Whenever argument breaks out over science and religion, those who emphasize tension between the two almost inevitably turn to the story of Galileo and the Roman Catholic Church. But David Lindberg, professor emeritus in the history of science at the University of Wisconsin, says that people may not know the real story—and that this may be partly responsible for misconceptions about the relationship between faith and science.

Lindberg is the author of The Beginnings of Western Science. With Ronald L. Numbers, he is the coeditor of God and Nature, the forthcoming eight-volume Cambridge History of Science, and Battlefields of Science and Christianity Revisited: From Augustine to Intelligent Design.

Is Galileo's story a good example of the relationship between science and religion?

The Galileo case has been taken as symbolic of the relationship between science and the church. But it wasn't. In fact, the Galileo case was exceptional.

Many Christians have grown up with the idea that there was this terrible encounter in which the oppressive church stamped out science.

There is another view circulating within the Christian community. Namely, that Christianity provided fundamental assumptions without which modern science could never have occurred. This notion is that the human intellect was designed to be able to comprehend this nature that God had created.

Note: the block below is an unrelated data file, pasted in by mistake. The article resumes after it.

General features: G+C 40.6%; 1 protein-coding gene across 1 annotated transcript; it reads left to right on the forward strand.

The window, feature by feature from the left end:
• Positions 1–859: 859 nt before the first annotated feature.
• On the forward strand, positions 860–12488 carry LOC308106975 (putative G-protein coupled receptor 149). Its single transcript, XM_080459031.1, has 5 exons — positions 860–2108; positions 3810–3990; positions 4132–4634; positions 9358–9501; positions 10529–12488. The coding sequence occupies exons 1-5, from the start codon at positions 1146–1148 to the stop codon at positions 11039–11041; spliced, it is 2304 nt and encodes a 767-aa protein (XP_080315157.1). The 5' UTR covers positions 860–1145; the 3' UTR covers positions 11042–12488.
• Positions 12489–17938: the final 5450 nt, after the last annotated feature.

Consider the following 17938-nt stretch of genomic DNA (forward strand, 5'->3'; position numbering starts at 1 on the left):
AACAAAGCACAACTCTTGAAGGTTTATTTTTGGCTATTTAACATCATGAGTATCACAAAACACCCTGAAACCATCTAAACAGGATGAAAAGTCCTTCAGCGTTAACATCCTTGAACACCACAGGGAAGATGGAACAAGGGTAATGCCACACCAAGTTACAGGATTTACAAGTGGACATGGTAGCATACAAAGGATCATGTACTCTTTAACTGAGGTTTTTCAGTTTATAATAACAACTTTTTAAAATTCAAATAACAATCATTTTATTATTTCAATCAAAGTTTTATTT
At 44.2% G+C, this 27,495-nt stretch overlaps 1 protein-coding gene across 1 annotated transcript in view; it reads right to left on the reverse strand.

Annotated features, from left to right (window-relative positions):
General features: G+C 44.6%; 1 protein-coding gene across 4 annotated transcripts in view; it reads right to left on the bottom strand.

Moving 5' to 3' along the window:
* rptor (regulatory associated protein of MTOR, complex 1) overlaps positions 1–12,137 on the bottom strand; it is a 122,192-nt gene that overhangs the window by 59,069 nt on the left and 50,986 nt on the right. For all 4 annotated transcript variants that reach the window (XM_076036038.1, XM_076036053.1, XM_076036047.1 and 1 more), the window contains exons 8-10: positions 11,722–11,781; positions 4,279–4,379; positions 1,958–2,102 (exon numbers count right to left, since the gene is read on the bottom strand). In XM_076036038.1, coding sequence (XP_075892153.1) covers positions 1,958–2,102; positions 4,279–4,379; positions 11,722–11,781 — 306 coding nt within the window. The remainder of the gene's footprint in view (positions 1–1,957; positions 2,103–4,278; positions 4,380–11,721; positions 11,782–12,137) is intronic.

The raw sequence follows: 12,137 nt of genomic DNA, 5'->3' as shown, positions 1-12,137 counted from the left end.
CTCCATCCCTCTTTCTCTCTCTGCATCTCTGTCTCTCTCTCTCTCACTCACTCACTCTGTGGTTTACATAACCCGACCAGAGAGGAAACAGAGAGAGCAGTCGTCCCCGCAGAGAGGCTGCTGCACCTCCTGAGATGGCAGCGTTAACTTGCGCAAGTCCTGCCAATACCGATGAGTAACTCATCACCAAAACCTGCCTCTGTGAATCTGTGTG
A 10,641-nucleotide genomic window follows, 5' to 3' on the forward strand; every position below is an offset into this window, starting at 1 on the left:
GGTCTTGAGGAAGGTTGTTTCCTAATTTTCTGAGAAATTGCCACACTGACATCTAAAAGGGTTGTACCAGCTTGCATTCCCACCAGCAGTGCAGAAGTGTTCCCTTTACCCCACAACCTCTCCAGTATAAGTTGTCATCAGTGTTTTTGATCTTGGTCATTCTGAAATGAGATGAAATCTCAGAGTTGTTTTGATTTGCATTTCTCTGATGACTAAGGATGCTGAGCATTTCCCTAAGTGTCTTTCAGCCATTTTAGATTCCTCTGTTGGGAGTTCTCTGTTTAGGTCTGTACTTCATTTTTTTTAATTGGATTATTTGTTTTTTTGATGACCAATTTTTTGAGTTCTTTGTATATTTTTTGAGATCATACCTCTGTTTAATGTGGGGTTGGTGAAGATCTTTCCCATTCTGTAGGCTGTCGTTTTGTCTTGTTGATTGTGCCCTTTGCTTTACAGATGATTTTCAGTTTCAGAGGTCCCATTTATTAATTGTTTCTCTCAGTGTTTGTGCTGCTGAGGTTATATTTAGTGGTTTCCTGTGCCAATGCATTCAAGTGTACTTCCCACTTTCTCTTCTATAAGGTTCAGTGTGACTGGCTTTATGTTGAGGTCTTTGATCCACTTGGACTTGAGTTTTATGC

I think both ideas are equally false and misleading.

The relationship between science and Christianity goes back to the beginning. The early church fathers found the Greek classical tradition, including Greek science, dangerous in a number of respects. It contradicts Scripture at a number of points, so there were skirmishes that continued through the Middle Ages.

At this time, there ...

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The Dick Staub Interview
Dick Staub was host of a eponymous daily radio show on Seattle's KGNW and is the author of Too Christian, Too Pagan and The Culturally Savvy Christian. He currently runs The Kindlings, an effort to rekindle the creative, intellectual, and spiritual legacy of Christians in culture. His interviews appeared weekly on our site from 2002 to 2004.
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